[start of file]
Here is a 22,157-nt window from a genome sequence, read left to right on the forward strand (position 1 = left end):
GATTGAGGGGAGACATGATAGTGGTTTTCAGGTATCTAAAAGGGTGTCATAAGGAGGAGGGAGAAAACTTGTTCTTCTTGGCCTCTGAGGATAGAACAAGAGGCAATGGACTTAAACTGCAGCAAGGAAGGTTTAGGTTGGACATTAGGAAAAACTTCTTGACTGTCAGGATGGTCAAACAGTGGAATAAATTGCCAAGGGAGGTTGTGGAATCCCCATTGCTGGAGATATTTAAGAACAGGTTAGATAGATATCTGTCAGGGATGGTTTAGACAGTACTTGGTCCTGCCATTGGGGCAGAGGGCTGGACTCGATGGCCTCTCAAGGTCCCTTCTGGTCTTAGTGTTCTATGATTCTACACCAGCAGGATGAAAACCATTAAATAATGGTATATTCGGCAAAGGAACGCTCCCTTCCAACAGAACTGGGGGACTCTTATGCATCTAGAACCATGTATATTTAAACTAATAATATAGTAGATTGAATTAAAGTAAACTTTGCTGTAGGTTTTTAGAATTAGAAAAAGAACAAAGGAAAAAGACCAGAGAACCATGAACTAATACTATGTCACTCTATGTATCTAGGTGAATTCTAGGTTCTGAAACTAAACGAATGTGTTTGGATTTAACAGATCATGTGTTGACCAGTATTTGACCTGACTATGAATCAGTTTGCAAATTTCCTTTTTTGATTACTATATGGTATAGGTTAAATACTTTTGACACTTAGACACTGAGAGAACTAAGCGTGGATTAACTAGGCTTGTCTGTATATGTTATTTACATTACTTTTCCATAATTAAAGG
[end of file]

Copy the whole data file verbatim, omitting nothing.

Here is a 22,157-nt window from a genome sequence, read left to right on the forward strand (position 1 = left end):
GATTGAGGGGAGACATGATAGTGGTTTTCAGGTATCTAAAAGGGTGTCATAAGGAGGAGGGAGAAAACTTGTTCTTCTTGGCCTCTGAGGATAGAACAAGAGGCAATGGACTTAAACTGCAGCAAGGAAGGTTTAGGTTGGACATTAGGAAAAACTTCTTGACTGTCAGGATGGTCAAACAGTGGAATAAATTGCCAAGGGAGGTTGTGGAATCCCCATTGCTGGAGATATTTAAGAACAGGTTAGATAGATATCTGTCAGGGATGGTTTAGACAGTACTTGGTCCTGCCATTGGGGCAGAGGGCTGGACTCGATGGCCTCTCAAGGTCCCTTCTGGTCTTAGTGTTCTATGATTCTACACCAGCAGGATGAAAACCATTAAATAATGGTATATTCGGCAAAGGAACGCTCCCTTCCAACAGAACTGGGGGACTCTTATGCATCTAGAACCATGTATATTTAAACTAATAATATAGTAGATTGAATTAAAGTAAACTTTGCTGTAGGTTTTTAGAATTAGAAAAAGAACAAAGGAAAAAGACCAGAGAACCATGAACTAATACTATGTCACTCTATGTATCTAGGTGAATTCTAGGTTCTGAAACTAAACGAATGTGTTTGGATTTAACAGATCATGTGTTGACCAGTATTTGACCTGACTATGAATCAGTTTGCAAATTTCCTTTTTTGATTACTATATGGTATAGGTTAAATACTTTTGACACTTAGACACTGAGAGAACTAAGCGTGGATTAACTAGGCTTGTCTGTATATGTTATTTACATTACTTTTCCATAATTAAAGG